Pam Fletcher celebrates after winning the American Ski Classic World Cup downhill in 1986 at Vail.
When she crossed the finish line, her mind was racing. Starting number 30, she knew she had had a good run. She heard the crowd roaring. But she couldn’t see the scoreboard. Finally, someone shouted out the news. The U.S. Ski Team’s Pam Fletcher had won the American Ski Classic World Cup downhill at Vail. History was made - March 15, 1986.
Growing up outside Boston at her parents’ Nashoba Valley Ski Area, Fletcher had worked a lifetime for that moment. Her parents had taught her well. From watching her father manage the minute details of a weather-challenged business, she learned about precision in how she skied and the ability to roll with the situations that life presented her.
Fletcher was in her sixth season on the World Cup. She came into the race at Vail with a pair of top 10 downhill results, plus a super G podium from Furano, and had been top five in every downhill training run at Vail.
“For weeks, I had visualized myself skiing that World Cup downhill course in Vail from start to finish through every turn and over every roll,” said Fletcher. “I had rehearsed the course so many times in my head that I could almost feel the G-forces on my body through the run. I could even smell the flowers on the victory stand.”
While the U.S. Ski Team was deep (six U.S. women would finish in the top 15 that day), the bettor’s choices were Swiss Maria Walliser, Austrian Katrin Gutensohn and Canada’s Laurie Graham. Walliser came into Vail with a torrid two-downhill winning streak and would go on to take three crystal globes that season.
“The chance to race on home snow was so exciting for all of us and the energy that day in Vail was electrifying,” recalled Fletcher. “So many friends and family had made the trip to support our U.S. skiers. Everywhere we went in Vail that week, people were extending their support and well wishes for the upcoming competition.”
Starting deep in the pack, Fletcher knew the challenge that was presented. Ahead of her was Graham, in the race lead ahead of Walliser, who had now clinched the World Cup title in the final downhill of the season.
Fletcher started deep in the pack at number 30. She pushed out of the start atop Ledges. Arcing her way down Columbine and International at Vail, she set a torrid pace as her skis flew over every pitch and roll as G forces pitched her side to side.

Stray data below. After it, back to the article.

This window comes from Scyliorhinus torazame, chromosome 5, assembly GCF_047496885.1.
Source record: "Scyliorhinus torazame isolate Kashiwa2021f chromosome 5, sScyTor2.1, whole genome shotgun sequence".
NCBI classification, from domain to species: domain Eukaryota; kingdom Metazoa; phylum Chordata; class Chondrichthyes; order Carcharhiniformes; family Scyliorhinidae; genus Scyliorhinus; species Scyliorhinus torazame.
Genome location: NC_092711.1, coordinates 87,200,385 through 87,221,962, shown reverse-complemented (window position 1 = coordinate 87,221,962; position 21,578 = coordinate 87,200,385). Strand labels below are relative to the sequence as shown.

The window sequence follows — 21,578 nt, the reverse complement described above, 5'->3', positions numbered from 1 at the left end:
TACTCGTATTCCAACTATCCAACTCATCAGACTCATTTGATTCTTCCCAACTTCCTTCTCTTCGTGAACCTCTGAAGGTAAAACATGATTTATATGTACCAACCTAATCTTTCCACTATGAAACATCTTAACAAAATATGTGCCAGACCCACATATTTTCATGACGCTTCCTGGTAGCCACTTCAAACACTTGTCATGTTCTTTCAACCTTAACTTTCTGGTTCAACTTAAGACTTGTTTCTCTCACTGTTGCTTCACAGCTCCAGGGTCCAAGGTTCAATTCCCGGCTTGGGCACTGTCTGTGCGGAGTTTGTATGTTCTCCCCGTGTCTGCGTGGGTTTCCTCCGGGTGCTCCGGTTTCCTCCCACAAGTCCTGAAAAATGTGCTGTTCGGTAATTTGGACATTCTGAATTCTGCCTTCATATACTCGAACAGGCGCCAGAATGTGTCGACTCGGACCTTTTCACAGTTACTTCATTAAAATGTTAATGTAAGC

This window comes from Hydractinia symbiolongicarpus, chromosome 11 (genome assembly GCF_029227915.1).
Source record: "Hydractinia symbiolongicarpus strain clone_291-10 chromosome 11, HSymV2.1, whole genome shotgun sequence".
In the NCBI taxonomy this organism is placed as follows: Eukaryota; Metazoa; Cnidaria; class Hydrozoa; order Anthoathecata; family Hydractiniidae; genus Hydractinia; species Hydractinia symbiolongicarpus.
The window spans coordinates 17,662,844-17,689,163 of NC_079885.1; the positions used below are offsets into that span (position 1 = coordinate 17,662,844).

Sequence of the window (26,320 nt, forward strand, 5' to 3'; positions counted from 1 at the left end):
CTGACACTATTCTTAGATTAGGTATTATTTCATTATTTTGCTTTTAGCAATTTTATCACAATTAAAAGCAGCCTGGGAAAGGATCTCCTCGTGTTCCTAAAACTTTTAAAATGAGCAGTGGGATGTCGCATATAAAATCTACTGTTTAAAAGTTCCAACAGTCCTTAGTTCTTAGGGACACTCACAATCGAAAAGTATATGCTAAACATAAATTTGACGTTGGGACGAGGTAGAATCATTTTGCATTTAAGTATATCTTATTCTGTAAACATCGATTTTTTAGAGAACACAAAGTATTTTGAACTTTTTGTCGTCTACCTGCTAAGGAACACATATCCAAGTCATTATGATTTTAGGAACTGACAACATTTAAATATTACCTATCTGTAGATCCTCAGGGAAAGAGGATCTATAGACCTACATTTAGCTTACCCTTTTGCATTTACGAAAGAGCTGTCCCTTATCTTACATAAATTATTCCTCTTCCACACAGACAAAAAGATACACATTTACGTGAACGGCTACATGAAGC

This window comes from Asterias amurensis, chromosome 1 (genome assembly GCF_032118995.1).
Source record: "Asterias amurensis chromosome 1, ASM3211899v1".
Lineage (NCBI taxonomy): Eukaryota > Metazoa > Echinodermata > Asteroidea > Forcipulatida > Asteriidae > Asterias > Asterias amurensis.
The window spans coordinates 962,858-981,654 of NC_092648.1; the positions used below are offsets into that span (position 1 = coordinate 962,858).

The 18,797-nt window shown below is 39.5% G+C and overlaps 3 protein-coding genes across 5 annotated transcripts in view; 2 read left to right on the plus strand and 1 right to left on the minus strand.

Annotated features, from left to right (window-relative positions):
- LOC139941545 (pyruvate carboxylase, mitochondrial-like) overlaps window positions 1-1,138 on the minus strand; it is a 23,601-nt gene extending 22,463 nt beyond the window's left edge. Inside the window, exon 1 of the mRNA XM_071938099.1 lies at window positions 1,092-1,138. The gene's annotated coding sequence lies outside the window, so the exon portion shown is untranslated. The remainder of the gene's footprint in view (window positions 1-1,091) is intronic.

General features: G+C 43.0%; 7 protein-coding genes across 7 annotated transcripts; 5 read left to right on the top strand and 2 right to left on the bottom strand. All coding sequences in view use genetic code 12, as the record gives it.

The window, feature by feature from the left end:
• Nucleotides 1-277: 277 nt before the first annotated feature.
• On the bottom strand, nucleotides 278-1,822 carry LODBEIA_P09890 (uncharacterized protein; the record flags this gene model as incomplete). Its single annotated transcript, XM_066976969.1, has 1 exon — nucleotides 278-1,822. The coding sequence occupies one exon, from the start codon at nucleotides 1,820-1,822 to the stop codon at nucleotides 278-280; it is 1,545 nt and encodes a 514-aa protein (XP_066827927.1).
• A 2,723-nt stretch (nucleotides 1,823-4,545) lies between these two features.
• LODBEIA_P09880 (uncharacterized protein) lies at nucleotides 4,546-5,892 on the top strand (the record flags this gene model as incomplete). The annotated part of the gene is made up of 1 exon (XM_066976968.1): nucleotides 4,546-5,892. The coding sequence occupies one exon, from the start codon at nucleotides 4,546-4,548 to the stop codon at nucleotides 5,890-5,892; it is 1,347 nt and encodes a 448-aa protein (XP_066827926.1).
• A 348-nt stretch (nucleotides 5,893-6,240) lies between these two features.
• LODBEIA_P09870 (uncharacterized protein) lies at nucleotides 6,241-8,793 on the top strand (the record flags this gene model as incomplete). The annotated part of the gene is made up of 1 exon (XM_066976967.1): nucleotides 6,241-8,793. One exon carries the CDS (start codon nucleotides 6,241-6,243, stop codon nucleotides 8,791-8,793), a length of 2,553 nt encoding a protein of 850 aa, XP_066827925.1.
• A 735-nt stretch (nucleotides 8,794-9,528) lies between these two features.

“I had the run of my life,” wrote Fletcher later in a memoir about the race. “Everything seemed so simple, almost as if I were moving in slow motion, even though I was traveling more than sixty miles an hour. Compressing myself into a tight ball, I would fly a hundred feet down the slope, ten feet off the ground, waiting to land like a cat, subtle, and smooth.”
“Concentrate. Look for speed. Stay aerodynamic.”
As she dug deeply into her final tuck down Pepi’s Face, Fletcher knew the run was special. It had been a tough couple years, but she fought back like she always did, coming into Vail on a hot streak. Her career was turning, she could feel it. But the next few seconds would be a blur as she etched her name into the annals of U.S. Ski Team history.
In the finish, Fletcher naively asked former alpine director Harald Schoenhaar how she did. ‘You won, you did it!’ he shouted. Teammates rushed to greet her. The PA system blared “American Girl” by Tom Petty. Six Americans in top 14 led by Nashoba Valley’s Pam Fletcher. It was a big win - .32 over Graham and eight-tenths ahead of Walliser.
“I was elated! I had worked so hard,” she said. “Finally, I found myself standing on the top step of the platform above the best in the world. It was awesome! Not only was I on top of the world that day, but so many of my teammates had personal best finishes in the race, as well. Everyone had been working so hard all season and finally it was a great day for the USA!
“Everyone was celebrating. Vail Village was crazy that night!”
Amidst it all, the memory that Fletcher most cherishes from that day was the outreach before the race by so many fans. One group climbed an area cross valley called Potato Patch the night before to stomp GO PAM into the snow. She could see it from the start house.
“The Vail Valley always welcomes the world,” said Fletcher. “The support you feel from the locals is so passionate and genuine. You can hear the cheers from the fans and course crew from top to bottom - like they’re pulling you down the mountain. It is a magical place and every time I come to Vail now, it feels like I have come home.
“The entire Vail Valley is just beaming with pride, and when an American steps into the start, the cheering lights up the entire valley.”
Fletcher went on to race through the 1989 season before retiring, spending time as a ski racing television commentator and working at the family ski area. Today, she remains one of the Team’s biggest fans and a familiar face every year at Birds of Prey.
“As a fan of the sport and a former member of the team, I still feel the energy and excitement of the sport of ski racing every time I watch one of our U.S. athletes step into the starting gate. I get so nervous and excited for them. Our team has such solid strength and momentum. Our U.S. ski racers are some of the most talented athletes, both on and off the mountain.
“I admire our team today not only as amazing competitors, but as inspirational people. It is a fun club and I am so grateful that I have been a part of it.”